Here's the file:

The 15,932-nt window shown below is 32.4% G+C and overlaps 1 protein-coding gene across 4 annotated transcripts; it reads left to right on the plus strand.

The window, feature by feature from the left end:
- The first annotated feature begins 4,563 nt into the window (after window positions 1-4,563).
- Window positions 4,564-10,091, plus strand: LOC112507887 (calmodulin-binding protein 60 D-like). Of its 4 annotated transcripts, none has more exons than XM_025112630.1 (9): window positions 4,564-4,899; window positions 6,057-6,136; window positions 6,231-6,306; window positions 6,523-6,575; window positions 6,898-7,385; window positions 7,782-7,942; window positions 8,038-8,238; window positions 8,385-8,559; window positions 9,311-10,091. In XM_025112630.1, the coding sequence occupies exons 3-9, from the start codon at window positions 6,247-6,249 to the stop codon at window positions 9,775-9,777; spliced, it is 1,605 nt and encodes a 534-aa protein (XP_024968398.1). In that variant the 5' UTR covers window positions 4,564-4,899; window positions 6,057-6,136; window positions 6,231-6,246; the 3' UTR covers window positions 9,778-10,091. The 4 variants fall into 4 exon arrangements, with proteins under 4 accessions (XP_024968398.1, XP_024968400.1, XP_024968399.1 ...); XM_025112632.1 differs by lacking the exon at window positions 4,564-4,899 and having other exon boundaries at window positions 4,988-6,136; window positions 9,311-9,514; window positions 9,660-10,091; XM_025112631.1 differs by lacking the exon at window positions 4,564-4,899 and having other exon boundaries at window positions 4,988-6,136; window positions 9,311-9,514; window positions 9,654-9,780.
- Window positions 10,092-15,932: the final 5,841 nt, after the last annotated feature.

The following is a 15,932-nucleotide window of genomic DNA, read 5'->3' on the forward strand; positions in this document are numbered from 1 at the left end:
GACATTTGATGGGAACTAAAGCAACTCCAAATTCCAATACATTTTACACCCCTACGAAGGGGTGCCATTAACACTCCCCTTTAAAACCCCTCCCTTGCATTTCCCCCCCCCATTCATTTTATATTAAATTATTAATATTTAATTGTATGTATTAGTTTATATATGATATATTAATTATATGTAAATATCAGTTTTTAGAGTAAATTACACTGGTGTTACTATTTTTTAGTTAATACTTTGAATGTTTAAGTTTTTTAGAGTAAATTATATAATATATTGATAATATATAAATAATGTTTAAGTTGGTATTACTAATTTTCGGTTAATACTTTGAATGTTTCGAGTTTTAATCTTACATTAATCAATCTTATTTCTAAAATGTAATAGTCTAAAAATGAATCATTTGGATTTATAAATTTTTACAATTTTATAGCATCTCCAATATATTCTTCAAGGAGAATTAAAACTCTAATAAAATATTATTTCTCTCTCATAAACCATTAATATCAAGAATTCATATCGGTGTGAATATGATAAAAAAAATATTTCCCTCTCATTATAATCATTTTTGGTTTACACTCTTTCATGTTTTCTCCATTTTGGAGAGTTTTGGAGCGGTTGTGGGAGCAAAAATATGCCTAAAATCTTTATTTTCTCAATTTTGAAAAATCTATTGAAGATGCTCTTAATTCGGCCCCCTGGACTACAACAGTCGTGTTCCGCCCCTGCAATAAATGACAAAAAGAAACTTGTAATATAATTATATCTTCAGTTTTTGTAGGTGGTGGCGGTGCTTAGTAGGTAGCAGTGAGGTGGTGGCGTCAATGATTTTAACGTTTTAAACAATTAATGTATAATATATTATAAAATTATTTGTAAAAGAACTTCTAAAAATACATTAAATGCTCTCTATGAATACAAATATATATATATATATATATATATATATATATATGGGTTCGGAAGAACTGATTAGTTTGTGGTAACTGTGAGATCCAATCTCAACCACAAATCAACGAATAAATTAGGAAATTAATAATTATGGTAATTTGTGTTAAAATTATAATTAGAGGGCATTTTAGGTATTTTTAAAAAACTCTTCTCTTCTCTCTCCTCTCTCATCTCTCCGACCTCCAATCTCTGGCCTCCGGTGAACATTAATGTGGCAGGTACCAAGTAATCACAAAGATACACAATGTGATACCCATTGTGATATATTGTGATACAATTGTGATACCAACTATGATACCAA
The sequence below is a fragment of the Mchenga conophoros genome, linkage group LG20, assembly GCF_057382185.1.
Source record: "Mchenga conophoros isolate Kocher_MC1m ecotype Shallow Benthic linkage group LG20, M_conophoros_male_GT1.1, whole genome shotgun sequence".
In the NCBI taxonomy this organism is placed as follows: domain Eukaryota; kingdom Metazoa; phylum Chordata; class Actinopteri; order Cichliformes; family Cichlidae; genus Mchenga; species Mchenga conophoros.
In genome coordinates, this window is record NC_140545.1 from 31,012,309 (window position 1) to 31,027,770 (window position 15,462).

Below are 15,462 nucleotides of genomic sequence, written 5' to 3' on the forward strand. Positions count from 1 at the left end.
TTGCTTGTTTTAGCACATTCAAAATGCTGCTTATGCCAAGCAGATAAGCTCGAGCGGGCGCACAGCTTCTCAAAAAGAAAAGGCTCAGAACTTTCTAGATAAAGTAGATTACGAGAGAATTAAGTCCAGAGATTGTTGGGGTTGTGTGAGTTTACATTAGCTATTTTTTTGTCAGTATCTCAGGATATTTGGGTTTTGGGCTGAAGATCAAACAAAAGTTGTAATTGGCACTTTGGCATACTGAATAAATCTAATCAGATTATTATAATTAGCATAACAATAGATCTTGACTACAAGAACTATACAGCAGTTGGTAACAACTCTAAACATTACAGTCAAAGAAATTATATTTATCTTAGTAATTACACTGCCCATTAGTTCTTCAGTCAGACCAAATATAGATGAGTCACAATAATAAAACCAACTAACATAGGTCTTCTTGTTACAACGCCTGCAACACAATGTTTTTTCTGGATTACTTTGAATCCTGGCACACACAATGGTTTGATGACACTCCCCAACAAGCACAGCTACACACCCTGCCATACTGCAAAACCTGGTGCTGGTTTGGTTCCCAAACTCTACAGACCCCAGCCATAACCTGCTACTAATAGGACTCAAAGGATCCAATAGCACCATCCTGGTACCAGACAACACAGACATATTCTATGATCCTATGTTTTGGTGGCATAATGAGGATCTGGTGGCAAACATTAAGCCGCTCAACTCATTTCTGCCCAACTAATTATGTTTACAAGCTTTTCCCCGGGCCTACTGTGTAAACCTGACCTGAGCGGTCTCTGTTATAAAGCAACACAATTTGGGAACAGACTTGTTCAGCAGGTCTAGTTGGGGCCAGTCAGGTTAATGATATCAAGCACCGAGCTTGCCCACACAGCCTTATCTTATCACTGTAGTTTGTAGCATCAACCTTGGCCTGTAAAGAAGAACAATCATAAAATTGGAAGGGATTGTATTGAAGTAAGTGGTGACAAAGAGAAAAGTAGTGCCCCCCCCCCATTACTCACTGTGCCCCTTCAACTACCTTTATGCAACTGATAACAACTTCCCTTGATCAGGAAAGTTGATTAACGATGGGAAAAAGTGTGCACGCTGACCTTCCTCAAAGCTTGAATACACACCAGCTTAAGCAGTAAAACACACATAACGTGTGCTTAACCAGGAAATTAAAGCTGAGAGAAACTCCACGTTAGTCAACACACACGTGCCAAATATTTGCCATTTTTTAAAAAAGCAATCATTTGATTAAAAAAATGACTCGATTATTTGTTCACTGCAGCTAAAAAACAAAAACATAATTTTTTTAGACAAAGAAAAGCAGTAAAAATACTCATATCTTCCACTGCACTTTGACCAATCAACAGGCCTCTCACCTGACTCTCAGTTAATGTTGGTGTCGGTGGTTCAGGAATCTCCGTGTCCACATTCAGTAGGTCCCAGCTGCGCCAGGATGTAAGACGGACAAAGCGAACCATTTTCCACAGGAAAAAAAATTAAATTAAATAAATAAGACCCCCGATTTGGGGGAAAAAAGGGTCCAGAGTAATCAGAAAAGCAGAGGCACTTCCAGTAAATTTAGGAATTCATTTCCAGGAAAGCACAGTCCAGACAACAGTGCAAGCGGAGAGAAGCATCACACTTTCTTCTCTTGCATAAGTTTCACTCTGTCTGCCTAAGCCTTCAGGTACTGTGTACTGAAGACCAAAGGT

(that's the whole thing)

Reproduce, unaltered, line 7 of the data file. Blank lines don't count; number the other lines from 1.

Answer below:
GACATTTGATGGGAACTAAAGCAACTCCAAATTCCAATACATTTTACACCCCTACGAAGGGGTGCCATTAACACTCCCCTTTAAAACCCCTCCCTTGCATTTCCCCCCCCCATTCATTTTATATTAAATTATTAATATTTAATTGTATGTATTAGTTTATATATGATATATTAATTATATGTAAATATCAGTTTTTAGAGTAAATTACACTGGTGTTACTATTTTTTAGTTAATACTTTGAATGTTTAAGTTTTTTAGAGTAAATTATATAATATATTGATAATATATAAATAATGTTTAAGTTGGTATTACTAATTTTCGGTTAATACTTTGAATGTTTCGAGTTTTAATCTTACATTAATCAATCTTATTTCTAAAATGTAATAGTCTAAAAATGAATCATTTGGATTTATAAATTTTTACAATTTTATAGCATCTCCAATATATTCTTCAAGGAGAATTAAAACTCTAATAAAATATTATTTCTCTCTCATAAACCATTAATATCAAGAATTCATATCGGTGTGAATATGATAAAAAAAATATTTCCCTCTCATTATAATCATTTTTGGTTTACACTCTTTCATGTTTTCTCCATTTTGGAGAGTTTTGGAGCGGTTGTGGGAGCAAAAATATGCCTAAAATCTTTATTTTCTCAATTTTGAAAAATCTATTGAAGATGCTCTTAATTCGGCCCCCTGGACTACAACAGTCGTGTTCCGCCCCTGCAATAAATGACAAAAAGAAACTTGTAATATAATTATATCTTCAGTTTTTGTAGGTGGTGGCGGTGCTTAGTAGGTAGCAGTGAGGTGGTGGCGTCAATGATTTTAACGTTTTAAACAATTAATGTATAATATATTATAAAATTATTTGTAAAAGAACTTCTAAAAATACATTAAATGCTCTCTATGAATACAAATATATATATATATATATATATATATATATATATGGGTTCGGAAGAACTGATTAGTTTGTGGTAACTGTGAGATCCAATCTCAACCACAAATCAACGAATAAATTAGGAAATTAATAATTATGGTAATTTGTGTTAAAATTATAATTAGAGGGCATTTTAGGTATTTTTAAAAAACTCTTCTCTTCTCTCTCCTCTCTCATCTCTCCGACCTCCAATCTCTGGCCTCCGGTGAACATTAATGTGGCAGGTACCAAGTAATCACAAAGATACACAATGTGATACCCATTGTGATATATTGTGATACAATTGTGATACCAACTATGATACCAA